This summer, I was forced to confront the reality that one of my kids didn't like summer camp. When I was young, I lived for going to camp every summer. I continued to work there as a college student and eventually worked there professionally after I was married and even when I had 3 kids. For a variety of reasons, I left my job there and moved on to other things, although it was a hard decision to make, and now each summer, I miss it and am jealous of all of my friends, and even my father, who still get to go.
I cannot imagine what a kid would not like about summer camp, so each summer, I continued to cajole and bribe my youngest to go. Don't you want to be with your siblings, I'd ask? I'll buy an ipod touch, I said. Everyone really wants to see you, I added. She went for a few summers, stayed home for one very long summer, and went back.
This summer, she went, but after two weeks we brought her home. It was very surreal to be on the other side of the phone call as a parent and hearing that camp just wasn't the right place for her to be right now. She was very unhappy and both my husband and I knew that we needed to bring her home.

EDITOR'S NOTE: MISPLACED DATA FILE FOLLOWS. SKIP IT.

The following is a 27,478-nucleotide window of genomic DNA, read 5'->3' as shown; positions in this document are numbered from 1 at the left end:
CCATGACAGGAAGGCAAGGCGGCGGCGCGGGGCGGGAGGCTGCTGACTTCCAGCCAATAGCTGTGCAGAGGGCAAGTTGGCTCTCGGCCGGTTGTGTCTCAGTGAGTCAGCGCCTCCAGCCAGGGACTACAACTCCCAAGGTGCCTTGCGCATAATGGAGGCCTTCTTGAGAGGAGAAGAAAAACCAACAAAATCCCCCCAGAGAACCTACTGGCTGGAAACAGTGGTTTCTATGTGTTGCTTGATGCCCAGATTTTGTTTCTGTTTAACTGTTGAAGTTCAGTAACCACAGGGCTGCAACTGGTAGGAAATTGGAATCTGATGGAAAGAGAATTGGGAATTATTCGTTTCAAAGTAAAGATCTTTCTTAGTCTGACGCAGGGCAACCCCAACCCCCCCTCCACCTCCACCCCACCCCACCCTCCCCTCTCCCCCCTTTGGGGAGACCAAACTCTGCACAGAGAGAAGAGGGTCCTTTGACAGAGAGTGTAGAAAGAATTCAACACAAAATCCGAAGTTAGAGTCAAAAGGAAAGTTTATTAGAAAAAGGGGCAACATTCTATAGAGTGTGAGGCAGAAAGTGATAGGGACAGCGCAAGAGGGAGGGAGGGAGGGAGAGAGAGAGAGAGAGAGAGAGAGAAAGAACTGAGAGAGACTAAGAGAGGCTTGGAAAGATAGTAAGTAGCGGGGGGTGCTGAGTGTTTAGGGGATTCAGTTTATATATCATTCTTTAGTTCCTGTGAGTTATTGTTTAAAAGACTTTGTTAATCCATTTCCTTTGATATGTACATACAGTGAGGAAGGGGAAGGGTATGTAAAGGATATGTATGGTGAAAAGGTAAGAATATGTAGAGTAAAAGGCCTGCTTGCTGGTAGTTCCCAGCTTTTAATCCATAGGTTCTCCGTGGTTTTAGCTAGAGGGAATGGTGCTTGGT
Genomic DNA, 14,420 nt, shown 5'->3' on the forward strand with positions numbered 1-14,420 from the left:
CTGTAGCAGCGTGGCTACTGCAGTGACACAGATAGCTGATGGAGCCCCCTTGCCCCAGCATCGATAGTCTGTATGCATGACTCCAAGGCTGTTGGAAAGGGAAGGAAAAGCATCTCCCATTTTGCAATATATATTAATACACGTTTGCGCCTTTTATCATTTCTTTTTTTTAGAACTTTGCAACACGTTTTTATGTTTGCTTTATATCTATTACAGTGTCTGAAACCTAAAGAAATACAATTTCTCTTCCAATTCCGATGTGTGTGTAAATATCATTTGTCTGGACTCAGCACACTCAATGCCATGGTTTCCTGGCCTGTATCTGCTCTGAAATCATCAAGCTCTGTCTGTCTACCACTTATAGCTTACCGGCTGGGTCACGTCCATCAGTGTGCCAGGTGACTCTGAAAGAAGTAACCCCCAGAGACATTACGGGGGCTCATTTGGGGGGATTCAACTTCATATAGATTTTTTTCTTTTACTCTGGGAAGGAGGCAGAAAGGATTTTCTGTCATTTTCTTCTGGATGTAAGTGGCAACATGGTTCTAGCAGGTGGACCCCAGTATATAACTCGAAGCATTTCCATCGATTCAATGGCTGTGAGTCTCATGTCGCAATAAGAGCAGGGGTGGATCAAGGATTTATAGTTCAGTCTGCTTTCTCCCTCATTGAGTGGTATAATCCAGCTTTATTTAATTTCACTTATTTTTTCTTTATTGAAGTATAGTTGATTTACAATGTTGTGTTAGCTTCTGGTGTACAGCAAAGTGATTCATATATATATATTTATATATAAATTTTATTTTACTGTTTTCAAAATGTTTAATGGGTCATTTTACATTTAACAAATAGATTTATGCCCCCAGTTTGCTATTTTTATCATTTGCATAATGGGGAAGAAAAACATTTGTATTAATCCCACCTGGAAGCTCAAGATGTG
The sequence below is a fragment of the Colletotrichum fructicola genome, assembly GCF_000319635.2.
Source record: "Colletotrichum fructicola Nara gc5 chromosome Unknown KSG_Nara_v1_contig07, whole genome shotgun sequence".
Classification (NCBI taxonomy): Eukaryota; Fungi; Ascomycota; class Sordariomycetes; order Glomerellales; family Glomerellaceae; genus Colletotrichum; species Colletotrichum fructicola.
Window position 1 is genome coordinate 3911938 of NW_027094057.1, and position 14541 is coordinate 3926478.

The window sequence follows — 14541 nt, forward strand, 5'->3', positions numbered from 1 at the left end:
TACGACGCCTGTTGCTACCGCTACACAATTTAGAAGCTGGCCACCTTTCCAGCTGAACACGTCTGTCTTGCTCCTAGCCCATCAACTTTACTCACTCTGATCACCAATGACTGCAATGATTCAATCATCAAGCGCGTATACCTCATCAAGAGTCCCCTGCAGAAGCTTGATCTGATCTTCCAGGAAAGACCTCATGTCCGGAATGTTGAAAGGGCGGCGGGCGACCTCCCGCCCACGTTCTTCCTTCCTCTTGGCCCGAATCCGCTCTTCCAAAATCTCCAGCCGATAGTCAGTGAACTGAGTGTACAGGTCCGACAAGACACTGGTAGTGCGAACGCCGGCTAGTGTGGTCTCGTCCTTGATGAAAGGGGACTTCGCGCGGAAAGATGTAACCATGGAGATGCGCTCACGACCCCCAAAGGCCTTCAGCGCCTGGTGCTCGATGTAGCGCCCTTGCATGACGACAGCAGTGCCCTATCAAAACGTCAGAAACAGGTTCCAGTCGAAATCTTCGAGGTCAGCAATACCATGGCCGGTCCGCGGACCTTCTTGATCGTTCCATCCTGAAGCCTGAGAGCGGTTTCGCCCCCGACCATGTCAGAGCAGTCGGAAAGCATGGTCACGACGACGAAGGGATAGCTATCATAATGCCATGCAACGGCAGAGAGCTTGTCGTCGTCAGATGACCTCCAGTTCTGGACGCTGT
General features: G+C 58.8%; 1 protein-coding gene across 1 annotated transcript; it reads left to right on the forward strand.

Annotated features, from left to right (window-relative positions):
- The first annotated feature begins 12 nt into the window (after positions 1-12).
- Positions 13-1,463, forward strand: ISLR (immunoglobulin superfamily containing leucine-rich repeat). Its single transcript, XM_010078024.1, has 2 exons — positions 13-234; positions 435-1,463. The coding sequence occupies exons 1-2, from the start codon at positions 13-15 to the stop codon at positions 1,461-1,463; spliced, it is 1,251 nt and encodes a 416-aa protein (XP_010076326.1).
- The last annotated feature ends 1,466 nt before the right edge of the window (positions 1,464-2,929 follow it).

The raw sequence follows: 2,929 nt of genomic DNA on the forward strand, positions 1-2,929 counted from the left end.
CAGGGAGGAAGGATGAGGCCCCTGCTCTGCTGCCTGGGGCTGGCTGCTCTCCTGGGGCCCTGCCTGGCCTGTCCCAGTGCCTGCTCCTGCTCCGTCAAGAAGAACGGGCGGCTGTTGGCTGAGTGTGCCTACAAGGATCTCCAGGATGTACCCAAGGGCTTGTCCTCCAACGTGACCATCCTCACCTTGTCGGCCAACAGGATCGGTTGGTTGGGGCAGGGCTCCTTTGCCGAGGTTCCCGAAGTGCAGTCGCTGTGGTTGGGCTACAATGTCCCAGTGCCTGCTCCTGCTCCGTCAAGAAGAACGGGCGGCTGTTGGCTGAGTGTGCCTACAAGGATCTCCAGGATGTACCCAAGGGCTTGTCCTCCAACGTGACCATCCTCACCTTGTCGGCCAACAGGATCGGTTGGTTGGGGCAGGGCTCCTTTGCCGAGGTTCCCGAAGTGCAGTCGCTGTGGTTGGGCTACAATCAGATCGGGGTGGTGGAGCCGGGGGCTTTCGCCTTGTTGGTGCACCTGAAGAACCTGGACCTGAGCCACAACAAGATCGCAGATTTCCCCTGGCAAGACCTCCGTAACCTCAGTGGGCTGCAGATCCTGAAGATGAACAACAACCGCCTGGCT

Looking back now with a few months perspective, it was the best thing we could have done for her, and for all of us. It reminded me that no matter how we try to box our children in, they will break out eventually into their own people. We don't do it on purpose, we do what we think is right for them, what will help them grow. The experiences we trust are the ones that we ourselves had, pushing on them the successful ones and trying to help them avoid our own failures. As a mother, it is sometimes hard to separate ourselves from them, to remember they are individuals. Each year as they grow, the virtual umbilical cord becomes longer and longer while we, the parents, only really want to keep pulling them back. We know it's futile and we fight our impulse, but we aren't always successful.
The truth is that we just wanted to help her find her way, coming to the understanding that her way was not necessarily ours. In fact, it allowed her to come to terms with some things that will help her to move forward in her life.
I continue to learn from each of my children how to parent them as they develop into individuals and young adults. I enjoy watching them find their own voice. I also enjoy embarrassing them as only parents of teenagers can. That way, they know I haven't lost my individual voice along the way, and neither, I hope will they.